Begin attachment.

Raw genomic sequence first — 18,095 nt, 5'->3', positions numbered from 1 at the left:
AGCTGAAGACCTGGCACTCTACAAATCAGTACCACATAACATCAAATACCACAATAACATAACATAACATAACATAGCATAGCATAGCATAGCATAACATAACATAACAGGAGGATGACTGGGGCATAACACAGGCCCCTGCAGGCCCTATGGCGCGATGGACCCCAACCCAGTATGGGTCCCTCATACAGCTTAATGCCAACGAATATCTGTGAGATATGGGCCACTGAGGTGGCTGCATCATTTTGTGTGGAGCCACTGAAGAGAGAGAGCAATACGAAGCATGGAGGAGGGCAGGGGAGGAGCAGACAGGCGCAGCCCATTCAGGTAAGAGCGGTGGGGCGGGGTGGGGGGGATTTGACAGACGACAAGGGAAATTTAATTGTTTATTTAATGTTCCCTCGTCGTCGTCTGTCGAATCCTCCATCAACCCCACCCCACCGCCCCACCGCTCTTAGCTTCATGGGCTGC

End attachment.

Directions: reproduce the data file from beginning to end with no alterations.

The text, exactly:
Raw genomic sequence first — 18,095 nt, 5'->3', positions numbered from 1 at the left:
AGCTGAAGACCTGGCACTCTACAAATCAGTACCACATAACATCAAATACCACAATAACATAACATAACATAACATAGCATAGCATAGCATAGCATAACATAACATAACAGGAGGATGACTGGGGCATAACACAGGCCCCTGCAGGCCCTATGGCGCGATGGACCCCAACCCAGTATGGGTCCCTCATACAGCTTAATGCCAACGAATATCTGTGAGATATGGGCCACTGAGGTGGCTGCATCATTTTGTGTGGAGCCACTGAAGAGAGAGAGCAATACGAAGCATGGAGGAGGGCAGGGGAGGAGCAGACAGGCGCAGCCCATTCAGGTAAGAGCGGTGGGGCGGGGTGGGGGGGATTTGACAGACGACAAGGGAAATTTAATTGTTTATTTAATGTTCCCTCGTCGTCGTCTGTCGAATCCTCCATCAACCCCACCCCACCGCCCCACCGCTCTTAGCTTCATGGGCTGC